50th anniversary of Lughnasa Mediaeval Festival remembered
The 50th anniversary of the Lughnasa Mediaeval Festival, one of the most ambitious pageants ever staged in Northern Ireland, was celebrated recently by members of the original organising committee.
Sean Neeson, a local school teacher and historian at the time, former local trader Charles Hilditch and Carrickfergus reporter Peter Broad, the organising secretary of the town’s civic festival, ‘Back Carrick’ Week, took a nostalgic look back at the three successful nights of the event held in Carrickfergus Castle on August 2, 3 and 4 1971.
David Wolfenden, a designer with Woodbum Weaving Company and now living in England, was the fourth member of the committee.
“Our objective was to create a spectacular event that would not only be the highlight of that year’s ‘Back Carrick Week’, but would also be Carrick’s contribution to Ulster ‘71 celebrating 50 years of Northern Ireland, ” said Peter Broad.
“After much research Sean Neeson proposed that we should recreate Lughnasa, which was the most popular festival in Ireland during the 13th century and was traditionally celebrated in August to mark the start of the harvest season.”
The Lughnasa (pronounced loo-nasah) Mediaeval Festival, quickly developed into a huge cross community event with hundreds of local volunteers both young and old getting involved.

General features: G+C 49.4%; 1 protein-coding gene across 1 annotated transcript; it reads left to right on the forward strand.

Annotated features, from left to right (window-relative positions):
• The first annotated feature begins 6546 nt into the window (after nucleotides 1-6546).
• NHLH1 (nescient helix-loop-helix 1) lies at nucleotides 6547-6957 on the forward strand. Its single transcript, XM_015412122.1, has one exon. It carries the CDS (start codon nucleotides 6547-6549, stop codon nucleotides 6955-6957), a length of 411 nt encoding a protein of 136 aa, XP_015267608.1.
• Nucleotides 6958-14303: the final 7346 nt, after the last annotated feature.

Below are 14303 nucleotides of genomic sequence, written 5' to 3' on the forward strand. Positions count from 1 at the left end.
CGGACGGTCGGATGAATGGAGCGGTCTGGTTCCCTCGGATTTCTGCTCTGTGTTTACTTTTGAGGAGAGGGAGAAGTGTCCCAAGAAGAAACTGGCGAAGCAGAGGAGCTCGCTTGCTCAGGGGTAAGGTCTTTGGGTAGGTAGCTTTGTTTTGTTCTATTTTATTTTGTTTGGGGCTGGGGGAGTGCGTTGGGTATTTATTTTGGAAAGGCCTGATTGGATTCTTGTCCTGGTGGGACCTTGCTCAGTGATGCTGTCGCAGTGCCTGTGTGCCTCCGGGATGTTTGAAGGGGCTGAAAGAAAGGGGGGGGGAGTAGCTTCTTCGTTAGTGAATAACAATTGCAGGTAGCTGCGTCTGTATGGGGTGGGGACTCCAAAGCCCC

Costumes, banners and replica swords and shields were designed by David Wolfenden using references researched by Sean Neeson.
The costumes and replica weapons were produced by students from the three local schools, St Nicholas’ Secondary School, Carrickfergus Secondary Intermediate School and Carrickfergus Grammar School.
Plus, a team of local ladies were enlisted to ‘knit’ chain mail for the 25 knights who were part of the cast of the 90 mediaeval characters taking part on each of the three nights.
“Lughnasa was a real community effort with most of our cast living in the Carrickfergus area,” said Charles Hilditch.
“It was a wonderful exercise in co-operation and good community relations, everyone in the town seemed to be helping in some way.”
Lughnasa had all the elements of a true mediaeval festival including sword fighting, quarterstaff bouts, mediaeval wrestling, archery, traditional Irish dancing, minstrels, jesters, an illusionist, harpist, food stalls, souvenir stalls and side shows including a pillory.
Each evening ended with a mock banquet for the founder of Carrickfergus Castle, John De Courcey and his court, who were royally entertained by a variety of performers, including internationally acclaimed folk singers and stars of the Morecambe and Wise Show, the Pattersons.
The Lughnasa Mediaeval Festival proved to be an outstanding success with more than 3,000 people attending over the three nights.
What are your memories from the festival? Share them via [email protected]
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